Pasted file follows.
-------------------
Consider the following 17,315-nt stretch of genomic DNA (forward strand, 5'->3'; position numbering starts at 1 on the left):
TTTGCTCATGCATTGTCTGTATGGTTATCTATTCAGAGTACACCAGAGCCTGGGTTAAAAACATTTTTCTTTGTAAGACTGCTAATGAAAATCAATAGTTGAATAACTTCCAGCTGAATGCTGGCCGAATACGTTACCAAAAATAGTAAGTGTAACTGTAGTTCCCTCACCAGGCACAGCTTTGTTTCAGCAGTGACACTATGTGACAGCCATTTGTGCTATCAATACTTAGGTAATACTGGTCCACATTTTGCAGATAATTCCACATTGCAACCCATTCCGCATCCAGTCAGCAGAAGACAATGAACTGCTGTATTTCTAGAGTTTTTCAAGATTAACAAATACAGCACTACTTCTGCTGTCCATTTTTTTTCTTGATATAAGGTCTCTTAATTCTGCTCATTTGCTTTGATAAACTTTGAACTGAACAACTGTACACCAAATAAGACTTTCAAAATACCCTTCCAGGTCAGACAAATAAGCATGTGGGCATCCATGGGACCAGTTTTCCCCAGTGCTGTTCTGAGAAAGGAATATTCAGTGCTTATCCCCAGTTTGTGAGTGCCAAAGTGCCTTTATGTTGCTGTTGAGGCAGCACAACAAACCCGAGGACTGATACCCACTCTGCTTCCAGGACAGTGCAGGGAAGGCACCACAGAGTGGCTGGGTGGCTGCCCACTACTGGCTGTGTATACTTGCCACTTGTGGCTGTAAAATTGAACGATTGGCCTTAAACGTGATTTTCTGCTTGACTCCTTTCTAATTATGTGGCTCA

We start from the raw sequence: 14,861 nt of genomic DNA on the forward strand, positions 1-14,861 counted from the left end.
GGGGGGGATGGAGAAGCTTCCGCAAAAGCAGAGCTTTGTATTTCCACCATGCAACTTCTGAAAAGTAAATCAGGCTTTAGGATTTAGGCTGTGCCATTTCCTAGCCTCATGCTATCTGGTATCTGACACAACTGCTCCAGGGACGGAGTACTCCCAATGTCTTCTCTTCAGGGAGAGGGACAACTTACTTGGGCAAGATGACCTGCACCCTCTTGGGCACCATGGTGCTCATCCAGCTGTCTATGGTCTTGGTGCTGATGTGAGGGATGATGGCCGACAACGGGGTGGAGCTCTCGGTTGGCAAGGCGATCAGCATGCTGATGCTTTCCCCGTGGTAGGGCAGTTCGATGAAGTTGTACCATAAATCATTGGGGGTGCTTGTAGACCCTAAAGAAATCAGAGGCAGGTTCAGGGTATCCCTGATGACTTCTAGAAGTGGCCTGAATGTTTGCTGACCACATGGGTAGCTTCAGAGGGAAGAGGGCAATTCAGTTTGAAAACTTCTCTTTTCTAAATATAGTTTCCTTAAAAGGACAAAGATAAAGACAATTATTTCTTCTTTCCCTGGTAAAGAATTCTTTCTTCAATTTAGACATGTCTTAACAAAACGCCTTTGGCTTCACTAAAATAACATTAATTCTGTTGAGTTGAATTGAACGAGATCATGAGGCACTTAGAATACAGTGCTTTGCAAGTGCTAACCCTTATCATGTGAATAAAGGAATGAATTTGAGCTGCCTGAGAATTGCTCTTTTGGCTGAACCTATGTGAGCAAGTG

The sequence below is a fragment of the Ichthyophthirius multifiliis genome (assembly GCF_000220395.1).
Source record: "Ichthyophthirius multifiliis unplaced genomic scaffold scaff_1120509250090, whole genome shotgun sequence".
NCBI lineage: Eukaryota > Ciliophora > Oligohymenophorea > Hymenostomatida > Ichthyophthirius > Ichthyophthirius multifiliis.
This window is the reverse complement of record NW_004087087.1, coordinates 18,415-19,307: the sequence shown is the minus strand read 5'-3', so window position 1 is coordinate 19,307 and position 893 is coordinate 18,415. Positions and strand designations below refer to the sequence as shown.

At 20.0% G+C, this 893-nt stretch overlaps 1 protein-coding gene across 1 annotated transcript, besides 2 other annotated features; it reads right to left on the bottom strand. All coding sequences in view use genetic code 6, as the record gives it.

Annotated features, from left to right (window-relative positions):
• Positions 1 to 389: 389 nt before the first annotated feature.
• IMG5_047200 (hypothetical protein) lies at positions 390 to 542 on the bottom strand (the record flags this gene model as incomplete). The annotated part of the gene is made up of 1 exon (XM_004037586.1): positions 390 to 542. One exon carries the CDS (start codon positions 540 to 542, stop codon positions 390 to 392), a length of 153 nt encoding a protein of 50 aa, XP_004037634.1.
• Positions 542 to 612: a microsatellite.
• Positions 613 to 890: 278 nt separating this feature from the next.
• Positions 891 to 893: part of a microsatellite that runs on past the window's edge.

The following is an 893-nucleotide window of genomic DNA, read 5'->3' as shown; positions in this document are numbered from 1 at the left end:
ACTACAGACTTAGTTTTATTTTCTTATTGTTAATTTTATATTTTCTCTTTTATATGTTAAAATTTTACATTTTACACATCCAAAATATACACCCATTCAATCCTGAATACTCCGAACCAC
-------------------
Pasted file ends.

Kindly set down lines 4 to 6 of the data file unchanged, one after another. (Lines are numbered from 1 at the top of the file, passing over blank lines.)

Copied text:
GGGGGGGATGGAGAAGCTTCCGCAAAAGCAGAGCTTTGTATTTCCACCATGCAACTTCTGAAAAGTAAATCAGGCTTTAGGATTTAGGCTGTGCCATTTCCTAGCCTCATGCTATCTGGTATCTGACACAACTGCTCCAGGGACGGAGTACTCCCAATGTCTTCTCTTCAGGGAGAGGGACAACTTACTTGGGCAAGATGACCTGCACCCTCTTGGGCACCATGGTGCTCATCCAGCTGTCTATGGTCTTGGTGCTGATGTGAGGGATGATGGCCGACAACGGGGTGGAGCTCTCGGTTGGCAAGGCGATCAGCATGCTGATGCTTTCCCCGTGGTAGGGCAGTTCGATGAAGTTGTACCATAAATCATTGGGGGTGCTTGTAGACCCTAAAGAAATCAGAGGCAGGTTCAGGGTATCCCTGATGACTTCTAGAAGTGGCCTGAATGTTTGCTGACCACATGGGTAGCTTCAGAGGGAAGAGGGCAATTCAGTTTGAAAACTTCTCTTTTCTAAATATAGTTTCCTTAAAAGGACAAAGATAAAGACAATTATTTCTTCTTTCCCTGGTAAAGAATTCTTTCTTCAATTTAGACATGTCTTAACAAAACGCCTTTGGCTTCACTAAAATAACATTAATTCTGTTGAGTTGAATTGAACGAGATCATGAGGCACTTAGAATACAGTGCTTTGCAAGTGCTAACCCTTATCATGTGAATAAAGGAATGAATTTGAGCTGCCTGAGAATTGCTCTTTTGGCTGAACCTATGTGAGCAAGTG

The sequence below is a fragment of the Ichthyophthirius multifiliis genome (assembly GCF_000220395.1).
Source record: "Ichthyophthirius multifiliis unplaced genomic scaffold scaff_1120509250090, whole genome shotgun sequence".